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Tennis players better at detecting hot hands?

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  • Michael Tamada
    This article, from the NYTimes, covers some interesting topics but tends to jumble them. The main theme is that human beings may instinctively follow Bayes
    Message 1 of 1 , Jan 19, 2004
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      This article, from the NYTimes, covers some interesting topics but tends to jumble them. The main theme is that human beings may instinctively follow Bayes' Rule when making decisions under uncertainty -- which is hardly news.

      But there are some interesting examples cited, especially a study by a couple of economists about tennis players hitting to their opponents' forehands and backhands. Tennis players have strong incentives to try to predict where their opponents will hit the ball, and equally strong incentives to avoid hitting in predictably streaky ways (including avoiding "cold streaks" in which they predictably hit to the forehand side after hitting to the backhand side).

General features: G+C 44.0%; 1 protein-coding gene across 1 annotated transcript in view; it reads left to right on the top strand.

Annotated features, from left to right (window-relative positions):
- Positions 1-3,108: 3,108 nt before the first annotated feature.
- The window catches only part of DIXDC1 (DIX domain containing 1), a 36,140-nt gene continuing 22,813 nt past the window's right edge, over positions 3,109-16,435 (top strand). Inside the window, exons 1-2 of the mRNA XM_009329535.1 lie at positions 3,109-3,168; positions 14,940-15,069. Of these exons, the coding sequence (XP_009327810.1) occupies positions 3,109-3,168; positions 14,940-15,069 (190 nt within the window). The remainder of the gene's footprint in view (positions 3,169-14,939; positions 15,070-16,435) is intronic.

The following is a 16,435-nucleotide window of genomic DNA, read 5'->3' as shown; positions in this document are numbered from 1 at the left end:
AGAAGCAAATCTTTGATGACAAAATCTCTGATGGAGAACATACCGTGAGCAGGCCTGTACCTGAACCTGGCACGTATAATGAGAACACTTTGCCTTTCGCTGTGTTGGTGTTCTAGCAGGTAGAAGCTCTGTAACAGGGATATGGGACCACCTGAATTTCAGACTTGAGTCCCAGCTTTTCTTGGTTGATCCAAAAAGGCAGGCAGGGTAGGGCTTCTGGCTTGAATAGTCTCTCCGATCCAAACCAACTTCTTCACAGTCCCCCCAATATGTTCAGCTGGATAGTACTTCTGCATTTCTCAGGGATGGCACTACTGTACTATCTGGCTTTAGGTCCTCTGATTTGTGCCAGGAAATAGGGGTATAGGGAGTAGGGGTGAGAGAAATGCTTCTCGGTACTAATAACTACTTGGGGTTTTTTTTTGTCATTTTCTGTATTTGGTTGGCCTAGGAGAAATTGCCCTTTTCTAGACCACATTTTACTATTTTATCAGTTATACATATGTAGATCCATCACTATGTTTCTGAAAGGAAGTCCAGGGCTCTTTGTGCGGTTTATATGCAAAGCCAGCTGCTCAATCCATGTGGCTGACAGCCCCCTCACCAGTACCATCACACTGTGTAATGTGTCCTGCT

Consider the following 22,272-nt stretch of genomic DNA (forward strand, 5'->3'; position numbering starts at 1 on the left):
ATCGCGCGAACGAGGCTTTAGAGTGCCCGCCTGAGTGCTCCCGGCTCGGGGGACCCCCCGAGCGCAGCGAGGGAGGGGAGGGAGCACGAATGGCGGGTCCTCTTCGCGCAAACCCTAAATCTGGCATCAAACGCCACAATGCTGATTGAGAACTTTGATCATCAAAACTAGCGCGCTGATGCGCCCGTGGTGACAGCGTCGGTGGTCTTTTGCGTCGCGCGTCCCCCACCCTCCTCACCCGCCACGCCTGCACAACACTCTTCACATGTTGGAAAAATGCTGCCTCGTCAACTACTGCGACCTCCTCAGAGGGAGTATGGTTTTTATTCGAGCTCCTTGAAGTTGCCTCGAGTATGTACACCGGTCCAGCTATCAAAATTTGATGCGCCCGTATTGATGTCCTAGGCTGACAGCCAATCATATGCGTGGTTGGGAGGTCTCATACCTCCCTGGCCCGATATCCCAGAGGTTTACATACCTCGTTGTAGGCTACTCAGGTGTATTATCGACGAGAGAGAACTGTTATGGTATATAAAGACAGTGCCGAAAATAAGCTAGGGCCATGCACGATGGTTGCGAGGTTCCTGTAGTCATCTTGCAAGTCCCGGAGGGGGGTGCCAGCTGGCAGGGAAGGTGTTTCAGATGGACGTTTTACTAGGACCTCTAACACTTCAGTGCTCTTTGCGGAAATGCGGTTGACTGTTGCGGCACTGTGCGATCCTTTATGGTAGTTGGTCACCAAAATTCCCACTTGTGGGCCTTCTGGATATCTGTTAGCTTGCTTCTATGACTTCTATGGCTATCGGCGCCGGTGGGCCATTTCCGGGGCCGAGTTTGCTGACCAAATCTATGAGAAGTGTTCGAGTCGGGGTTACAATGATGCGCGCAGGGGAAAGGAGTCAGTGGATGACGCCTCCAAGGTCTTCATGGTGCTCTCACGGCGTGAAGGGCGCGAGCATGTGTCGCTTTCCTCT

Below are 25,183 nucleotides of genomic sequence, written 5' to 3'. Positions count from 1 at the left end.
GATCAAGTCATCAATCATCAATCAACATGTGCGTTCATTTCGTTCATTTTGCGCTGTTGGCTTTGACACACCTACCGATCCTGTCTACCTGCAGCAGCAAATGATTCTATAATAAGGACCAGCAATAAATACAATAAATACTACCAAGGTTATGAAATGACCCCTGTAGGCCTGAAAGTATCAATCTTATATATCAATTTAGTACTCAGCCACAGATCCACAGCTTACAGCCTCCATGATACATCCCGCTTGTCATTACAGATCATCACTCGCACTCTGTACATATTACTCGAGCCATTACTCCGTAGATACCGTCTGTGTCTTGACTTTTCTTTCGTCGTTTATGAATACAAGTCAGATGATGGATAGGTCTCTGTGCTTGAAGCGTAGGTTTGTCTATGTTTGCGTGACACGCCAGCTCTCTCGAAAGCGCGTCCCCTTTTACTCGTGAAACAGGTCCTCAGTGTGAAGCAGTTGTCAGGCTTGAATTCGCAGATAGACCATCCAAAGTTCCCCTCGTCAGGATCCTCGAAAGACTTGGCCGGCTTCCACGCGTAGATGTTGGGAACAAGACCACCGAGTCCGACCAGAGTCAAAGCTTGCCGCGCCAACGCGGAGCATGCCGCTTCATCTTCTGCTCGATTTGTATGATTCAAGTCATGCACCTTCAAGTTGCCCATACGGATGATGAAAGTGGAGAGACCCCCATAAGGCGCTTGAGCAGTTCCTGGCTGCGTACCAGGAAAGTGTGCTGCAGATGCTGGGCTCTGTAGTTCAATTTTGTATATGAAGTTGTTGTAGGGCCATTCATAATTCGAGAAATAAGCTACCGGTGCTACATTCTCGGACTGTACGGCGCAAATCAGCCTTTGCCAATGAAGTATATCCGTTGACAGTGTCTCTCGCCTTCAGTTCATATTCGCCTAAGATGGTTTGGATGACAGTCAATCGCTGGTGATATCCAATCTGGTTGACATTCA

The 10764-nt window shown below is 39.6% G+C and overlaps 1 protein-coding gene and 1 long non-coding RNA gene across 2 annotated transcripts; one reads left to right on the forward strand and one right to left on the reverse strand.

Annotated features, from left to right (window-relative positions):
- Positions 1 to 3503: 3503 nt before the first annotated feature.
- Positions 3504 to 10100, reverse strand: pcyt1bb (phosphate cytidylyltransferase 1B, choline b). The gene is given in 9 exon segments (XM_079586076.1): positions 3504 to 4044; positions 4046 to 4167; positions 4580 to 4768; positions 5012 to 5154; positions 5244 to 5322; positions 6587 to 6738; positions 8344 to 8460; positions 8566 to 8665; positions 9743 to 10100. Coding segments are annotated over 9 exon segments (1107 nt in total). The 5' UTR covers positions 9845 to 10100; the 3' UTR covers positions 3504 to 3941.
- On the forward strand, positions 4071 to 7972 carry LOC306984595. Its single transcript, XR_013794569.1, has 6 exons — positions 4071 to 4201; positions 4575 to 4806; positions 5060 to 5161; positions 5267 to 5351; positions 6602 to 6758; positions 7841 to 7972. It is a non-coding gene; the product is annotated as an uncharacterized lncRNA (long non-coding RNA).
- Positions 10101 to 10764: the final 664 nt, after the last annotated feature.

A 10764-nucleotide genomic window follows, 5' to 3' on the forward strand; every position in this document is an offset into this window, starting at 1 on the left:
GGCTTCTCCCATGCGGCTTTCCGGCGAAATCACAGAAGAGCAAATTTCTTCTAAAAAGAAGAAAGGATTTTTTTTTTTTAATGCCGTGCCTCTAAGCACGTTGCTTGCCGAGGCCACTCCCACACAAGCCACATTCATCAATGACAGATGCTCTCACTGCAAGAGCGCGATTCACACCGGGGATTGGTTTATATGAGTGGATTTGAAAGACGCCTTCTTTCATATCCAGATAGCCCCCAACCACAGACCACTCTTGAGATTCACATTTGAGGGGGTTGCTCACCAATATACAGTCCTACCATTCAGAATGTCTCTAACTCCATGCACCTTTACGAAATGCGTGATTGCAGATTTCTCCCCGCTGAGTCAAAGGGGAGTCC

You'll need to register at the NYTimes site to read their articles, but registration is free.

      http://www.nytimes.com/2004/01/20/health/20TENN.html


      Subconsciously, Athletes May Play Like Statisticians
      By DAVID LEONHARDT

      Published: January 20, 2004

      (Evidently the NYTimes publishes tomorrow's news today.)


      --MKT
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